On Dads

Moms On Dads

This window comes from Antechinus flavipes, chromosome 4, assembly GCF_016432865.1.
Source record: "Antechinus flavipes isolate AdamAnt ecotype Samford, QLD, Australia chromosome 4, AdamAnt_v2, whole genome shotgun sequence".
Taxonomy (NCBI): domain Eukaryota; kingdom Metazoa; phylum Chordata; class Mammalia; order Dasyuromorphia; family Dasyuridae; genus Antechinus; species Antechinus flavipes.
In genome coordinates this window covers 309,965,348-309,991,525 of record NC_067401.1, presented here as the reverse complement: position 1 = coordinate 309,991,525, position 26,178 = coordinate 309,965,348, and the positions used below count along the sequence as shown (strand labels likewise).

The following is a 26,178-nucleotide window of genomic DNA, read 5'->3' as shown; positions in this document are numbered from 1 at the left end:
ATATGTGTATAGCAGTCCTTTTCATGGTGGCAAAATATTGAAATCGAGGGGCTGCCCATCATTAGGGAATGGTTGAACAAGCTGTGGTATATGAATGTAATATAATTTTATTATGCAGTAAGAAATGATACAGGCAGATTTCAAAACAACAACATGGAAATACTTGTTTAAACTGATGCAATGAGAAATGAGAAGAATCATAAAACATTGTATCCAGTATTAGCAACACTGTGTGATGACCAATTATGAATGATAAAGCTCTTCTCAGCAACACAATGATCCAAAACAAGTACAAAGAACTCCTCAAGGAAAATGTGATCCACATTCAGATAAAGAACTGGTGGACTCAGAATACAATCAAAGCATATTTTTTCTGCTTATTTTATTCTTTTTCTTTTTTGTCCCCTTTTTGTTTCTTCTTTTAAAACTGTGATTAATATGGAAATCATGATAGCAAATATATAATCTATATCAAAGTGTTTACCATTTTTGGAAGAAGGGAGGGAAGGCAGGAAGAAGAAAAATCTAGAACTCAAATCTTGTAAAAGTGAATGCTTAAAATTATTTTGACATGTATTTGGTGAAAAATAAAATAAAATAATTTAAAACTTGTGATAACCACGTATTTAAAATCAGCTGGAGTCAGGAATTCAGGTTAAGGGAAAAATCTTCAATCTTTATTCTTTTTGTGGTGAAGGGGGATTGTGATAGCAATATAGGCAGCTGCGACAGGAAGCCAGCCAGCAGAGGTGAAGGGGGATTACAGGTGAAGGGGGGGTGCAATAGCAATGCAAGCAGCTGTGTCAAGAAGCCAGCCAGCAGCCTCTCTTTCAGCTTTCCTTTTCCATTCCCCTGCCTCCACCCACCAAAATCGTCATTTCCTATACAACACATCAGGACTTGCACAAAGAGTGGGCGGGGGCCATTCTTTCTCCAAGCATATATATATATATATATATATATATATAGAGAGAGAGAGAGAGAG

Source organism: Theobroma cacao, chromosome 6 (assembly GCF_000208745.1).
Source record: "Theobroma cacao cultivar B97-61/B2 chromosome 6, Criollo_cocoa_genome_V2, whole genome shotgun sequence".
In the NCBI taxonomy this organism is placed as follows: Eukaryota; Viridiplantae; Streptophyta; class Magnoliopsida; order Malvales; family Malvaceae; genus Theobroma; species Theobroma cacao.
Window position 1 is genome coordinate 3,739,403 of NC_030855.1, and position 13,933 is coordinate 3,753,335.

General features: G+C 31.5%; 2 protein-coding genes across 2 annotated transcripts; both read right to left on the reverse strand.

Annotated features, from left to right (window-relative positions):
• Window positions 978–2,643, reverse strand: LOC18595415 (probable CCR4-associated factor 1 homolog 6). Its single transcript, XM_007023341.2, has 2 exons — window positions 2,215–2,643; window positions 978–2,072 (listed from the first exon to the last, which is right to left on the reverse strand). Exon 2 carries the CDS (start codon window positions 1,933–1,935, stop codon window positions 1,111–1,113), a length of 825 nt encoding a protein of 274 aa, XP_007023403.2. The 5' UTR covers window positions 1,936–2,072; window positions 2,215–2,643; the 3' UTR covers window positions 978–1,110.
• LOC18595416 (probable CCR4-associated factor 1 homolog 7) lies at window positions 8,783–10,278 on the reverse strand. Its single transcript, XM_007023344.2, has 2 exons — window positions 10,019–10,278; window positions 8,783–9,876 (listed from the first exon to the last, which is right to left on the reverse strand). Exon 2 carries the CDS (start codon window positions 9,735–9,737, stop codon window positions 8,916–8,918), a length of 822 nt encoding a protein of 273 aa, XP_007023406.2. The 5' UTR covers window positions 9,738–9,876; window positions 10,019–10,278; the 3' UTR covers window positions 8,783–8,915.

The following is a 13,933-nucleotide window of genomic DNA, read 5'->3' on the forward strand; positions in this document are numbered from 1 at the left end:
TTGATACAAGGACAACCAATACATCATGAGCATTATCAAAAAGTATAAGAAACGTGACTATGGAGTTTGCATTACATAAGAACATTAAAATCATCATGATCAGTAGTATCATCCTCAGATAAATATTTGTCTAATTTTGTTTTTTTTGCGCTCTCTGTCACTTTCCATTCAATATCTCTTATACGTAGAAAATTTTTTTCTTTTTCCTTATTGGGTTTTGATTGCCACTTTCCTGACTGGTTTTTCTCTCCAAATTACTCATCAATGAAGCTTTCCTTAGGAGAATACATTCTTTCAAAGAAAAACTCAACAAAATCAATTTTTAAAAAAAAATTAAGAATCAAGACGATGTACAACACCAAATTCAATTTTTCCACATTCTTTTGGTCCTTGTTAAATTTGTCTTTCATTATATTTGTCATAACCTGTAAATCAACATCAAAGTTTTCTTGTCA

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-Hi, I'm Dr. Georgia Witkin. -And I'm Kimberly Pauley. -And I'm Kimberly's mother. -And I'm the mother of two boys. -Which makes me GG for Grandma Georgia. -So, welcome to GG and me. -We talked about everything. -Well, the reason I talked my mother about everything is that she's a professor of Psychiatry, professor of OB/GYN, she's written 10 books on Stress and she's a Fox News contributor. -And Kimberly is a lawyer, a columnist, a college professor and pregnant. -So we're gonna be talking about pregnancy. Please join us. -Okay. Now, let's talk about the guys who are not in the room but they're here in spirit, the fathers. First, let's introduce ourselves. -Hi, my name is Kimberly Pauley and I have two sons and I'm pregnant with my third son. -Hi, my name is Jenny Vynerib and I have Oliver here, who is 3-weeks old and two older daughters. -I'm Susan Krauss, I have a three and a half year old son and a two-week old son. -Okay, so let's talk about dads. Have that dad when you were pregnant-- with your first child, let's-- then we'll talk a bit-- first time, you know, we say we are pregnant, that's the new term, where they pregnant too? -My husband was not pregnant. -Not pregnant. My husband was in shocked at the first. -Denial. -It was like four or five months. -Yeah, mine too. Complete shocked. -I mean, did they realize there was a baby in there or are they really thinking like life is gonna go on the same way but they'll be something else. -The latter for me at the beginning, at least. -Yeah. I think it's very hard for them to connect when you're pregnant. They're not feeling the things that you're feeling. They're not going to the things that you're-- they can be excited. They don't have the same connection that you do. -Okay, then you holding the baby, you fall in love, the baby is connected to your body, how long does it take them? -I think like two years. -When they're walking and talking and-- -Can go to a baseball game. -Can throw a ball back, can play with them, can say I love you. -Yeah. -I think women you go, you know, sitting, you're looking at your baby's eyes in the hospital and then you fall in love. And I think that for men, I don't know about your experience, but for men, my experience was until they're really little people and toddlers, they-- they're just kind of a blob, they're a physical-- -Absolutely. -You know. Some of the needs like tending to, diapers changed. -And sort of, like there's some of a little shocked and all, the whole thing. Like,-- -Yes. --you know, trying to be attentive but kind of, like, Oh my gosh. Yeah. -Overwhelmed by the responsibility of it all. That now, all of a sudden they have another person to take care of and-- -I'm thinking about it almost in terms of, I know this with my husband like financial, like, okay, now I have a child to take care-- -That's what I meant. --and for school and for all of this, like the anxiety level for providing for his family became much more intense. -Right. -And I think he felt like a little grown up at that point and so that process that. -Right. Which I don't mind. -That was good, which is good. Yeah. -I'm glad that he felt the sense of responsibility and the same-- -Definitely. But then on the same connection, like, with the actual child and their needs and everything. -But when I have with my first, I remember falling in love just as you describe but it was so physical and so chemical. It was almost like being in junior high and having your first infatuation-- -Yeah. --where, you know, I look at pictures of it now and he looked like a normal baby. He was a little bruised and, you know, we had these issues, I've saw none of that at all. -Yeah. -You see is perfect. -He's perfect. -So am I. -Yeah. I don't think that they have-- they don't have their hormonal reaction clearly. -Right. -Their hormones don't change to that extent. -There's an interesting study, a new study and actually it's been replicated saying that when a new father holds the baby he does get hormonal changes. Prolactin is up which is the breastfeeding hormone and they apparently have it too, not that they're breast feeding. Testosterone goes down and they say it might even promote nurturing. You see, you didn't see any of that, certainly not for a few years. -No. -I'm not saying that they weren't nurturing, that they weren't help-- that he wasn't helpful. He was wonderful from day one-- -But-- --but the connection, the same-- the level of connection and we all have older kids, so now we see the difference. -Right, you see a change. -Yeah. Once the kids can actually react to them and responds to them and they have their own relationship, you see the difference between that and the way they were when you first bring the child home, when the child is a baby. -I think what you're saying is really important for first time mothers, 'cause you're saying like, the Hollywood fantasy is that you got him right there and he's looking at the baby, he's holding the baby and he's a deeper voice in the nursery but he's doing what you're doing, and you're saying he's doing something different. He's there for teaching the kids independence, you were there for bonding -- that it's a different thing? -Yes. -I think it's really important and I don't want to put-- what the father's do job, is I think it is so important but as I said, you see how it changes as they get older and it develops. -Right, for the first time parent, they should be aware that-- -Right. --it will-- the bond that the father will show and have with the child will improve as the child gets to be one, two. -Or three. -It changes. -Yes. -So, there's hope. -There's exception of course, there are-- but your saying, in general. -In general, it seems. -Don't expect him to be you. -Not like a mother. -It's different, it's different. -Right.